I don't log in to (or use) Twitter much anymore, so when the new design dropped I thought I'd have a look. For the most part I like it, but was confused when I saw 'bookmarks' in the left-side nav.
I used to 'star' a lot of things in Twitter and used that as a bookmark. Since they switched to 'hearts' I stopped using it that way. The social contract of me now "un-liking" a tweet because I read the link it contained or replied to it felt, well wrong.
I'm a big fan of a Sketch plugin called Runner. This lets you run, and install, plugins from within Sketch by typing-much like Alfred.
When I hit the keystroke to launch it today, nothing happend. I went to tool bar and everything looked normal, so I started it from there. What I saw was a splash screen for Runner Pro.
I didn't want to start a 14 day free trail. I just wanted to keep using the free (and only version up-to that point) that I had installed.
I clicked through the "Discover what's new" sections until I got to the end. This had another start free trial call-to-action.
Nothing on how to keep using the version I had.
I went to the site to find it's now all about the paid version of Runner Pro. Digging down into the documentation online I found the top FAQ is now "Is Runner paid only?"
Seems I have to use the paid version for 14 days, which then reverts to the free version. I get it. You want people to adopt it and pay for the hard work put into a great tool. No argument there. Just this approach feels very "dark pattern" and not great to me.
Some reassuring text on the splash pages wouldn't have had me searching the FAQ's and wondering if there are alternatives. Also wouldn't make me second guess paying for the Pro version, which is where I am now.
The original game has been my mainstay for a couple of years now. An original concept of NYC collapsing after an engineered smallpox pandemic. Completing missions, grinding for gear and commendations kept it interesting.
With the second one announced, I was all in. I have already pre-order The Division 2, and I was lucky to get a beta code from E3 last year too.
I really like the time and location jump. Washington D.C. in the sweltering summer after the pandemic. The city looks overgrown and falling apart.
Adding 'Settlements' that you have to help and maintain is something is interesting. Adding to the lore and continual play. Holding "control points" also looks like a challenge.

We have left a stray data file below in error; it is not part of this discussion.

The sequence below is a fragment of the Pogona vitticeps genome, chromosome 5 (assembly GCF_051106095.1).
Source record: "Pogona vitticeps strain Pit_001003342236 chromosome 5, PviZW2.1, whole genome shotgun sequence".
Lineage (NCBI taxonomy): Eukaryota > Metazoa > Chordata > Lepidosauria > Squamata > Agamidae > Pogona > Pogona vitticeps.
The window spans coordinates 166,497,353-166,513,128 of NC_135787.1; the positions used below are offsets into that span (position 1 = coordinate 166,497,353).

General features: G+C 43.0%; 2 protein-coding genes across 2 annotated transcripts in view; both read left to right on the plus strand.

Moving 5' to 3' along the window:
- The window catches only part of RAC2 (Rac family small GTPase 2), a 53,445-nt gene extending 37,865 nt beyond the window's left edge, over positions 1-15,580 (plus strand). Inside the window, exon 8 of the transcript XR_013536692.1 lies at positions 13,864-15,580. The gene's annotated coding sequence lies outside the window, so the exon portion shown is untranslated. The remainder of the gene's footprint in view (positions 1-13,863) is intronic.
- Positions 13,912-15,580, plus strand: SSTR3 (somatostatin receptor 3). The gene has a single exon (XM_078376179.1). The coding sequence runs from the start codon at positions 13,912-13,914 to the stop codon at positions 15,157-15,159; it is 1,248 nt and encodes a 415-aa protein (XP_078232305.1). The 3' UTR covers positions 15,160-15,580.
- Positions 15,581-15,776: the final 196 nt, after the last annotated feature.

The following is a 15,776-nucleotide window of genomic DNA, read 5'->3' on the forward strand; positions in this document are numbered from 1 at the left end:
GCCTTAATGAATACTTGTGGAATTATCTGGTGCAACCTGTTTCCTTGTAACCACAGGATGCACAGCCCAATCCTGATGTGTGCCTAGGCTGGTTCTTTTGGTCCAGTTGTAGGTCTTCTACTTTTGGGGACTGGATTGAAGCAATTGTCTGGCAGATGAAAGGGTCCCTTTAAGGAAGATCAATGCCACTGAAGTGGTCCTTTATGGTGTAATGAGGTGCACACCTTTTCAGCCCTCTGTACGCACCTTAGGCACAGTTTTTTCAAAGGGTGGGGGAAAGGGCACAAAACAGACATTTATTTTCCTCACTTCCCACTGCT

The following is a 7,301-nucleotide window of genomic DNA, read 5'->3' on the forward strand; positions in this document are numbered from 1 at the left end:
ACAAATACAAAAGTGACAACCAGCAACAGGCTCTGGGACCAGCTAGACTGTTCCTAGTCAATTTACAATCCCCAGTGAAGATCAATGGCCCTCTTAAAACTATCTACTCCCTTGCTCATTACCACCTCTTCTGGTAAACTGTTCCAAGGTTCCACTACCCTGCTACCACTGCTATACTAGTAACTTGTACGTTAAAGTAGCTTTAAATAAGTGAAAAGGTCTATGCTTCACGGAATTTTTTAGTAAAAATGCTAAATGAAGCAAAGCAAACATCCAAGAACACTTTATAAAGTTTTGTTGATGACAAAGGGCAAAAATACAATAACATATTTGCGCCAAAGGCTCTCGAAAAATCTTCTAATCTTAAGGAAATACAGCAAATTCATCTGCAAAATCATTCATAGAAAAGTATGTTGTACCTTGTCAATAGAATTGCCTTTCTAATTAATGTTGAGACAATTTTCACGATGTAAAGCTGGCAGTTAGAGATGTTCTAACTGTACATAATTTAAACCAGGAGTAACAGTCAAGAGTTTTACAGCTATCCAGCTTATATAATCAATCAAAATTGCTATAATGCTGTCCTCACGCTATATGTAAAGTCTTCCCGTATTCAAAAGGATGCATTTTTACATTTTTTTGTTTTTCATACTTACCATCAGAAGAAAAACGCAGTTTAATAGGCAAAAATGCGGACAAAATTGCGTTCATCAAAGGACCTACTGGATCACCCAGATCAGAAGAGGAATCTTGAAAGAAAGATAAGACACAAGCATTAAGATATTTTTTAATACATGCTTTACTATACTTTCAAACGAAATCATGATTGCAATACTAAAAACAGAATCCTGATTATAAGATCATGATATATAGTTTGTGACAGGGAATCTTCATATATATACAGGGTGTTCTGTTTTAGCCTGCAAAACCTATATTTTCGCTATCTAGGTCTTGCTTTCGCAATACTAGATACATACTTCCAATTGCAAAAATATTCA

With the rise of new factions, and the promise of an "invasion" as part of the endgame, has me sold.
Good grief it's dark. Running into internal corridors, or in the open world at night and it's hard to see anything.
I turned the brightness up to 20 (the highest setting) and I still couldn't see half the stuff. I don't expect to see everything, but not knowing what you're stuck on right under your feet is an issue.
In the first game, sound design was great! It was immersive and gave great clues where people were. In this beta I had big issues with the sound - as in there was none.
I would go into combat and have zero sound. Running around in a silent movie didn't help. Both times I tried 'Conflict' all I could hear was the wind. Made it unplayable.
When it was there though, it was excellent and atmospheric.
I'm not the greatest fan of PvP to be honest. In the first Division game I would go into the Dark Zone only when I had to for the first year of play. It's in the Division 2. I'll play it, but I don't have much to say.
Yes, it's a beta so we're still running out the kinks. Some though were very annoying. I mentioned the sound, but there was also a delay when firing certain weapons which felt weird.
Completing the hostage rescue only to find you couldn't actually rescue him. It didn't register the door opened or you in the room.
When talking to NPCs, I'd get trapped in boxes or behind barriers. Also NPCs would walk through the scenery.
I'm sold. The graphics are better, the world larger and felt more interactive.
If they can sort out the sound and small glitches (this was a beta) then I can see losing vast amounts of time on this.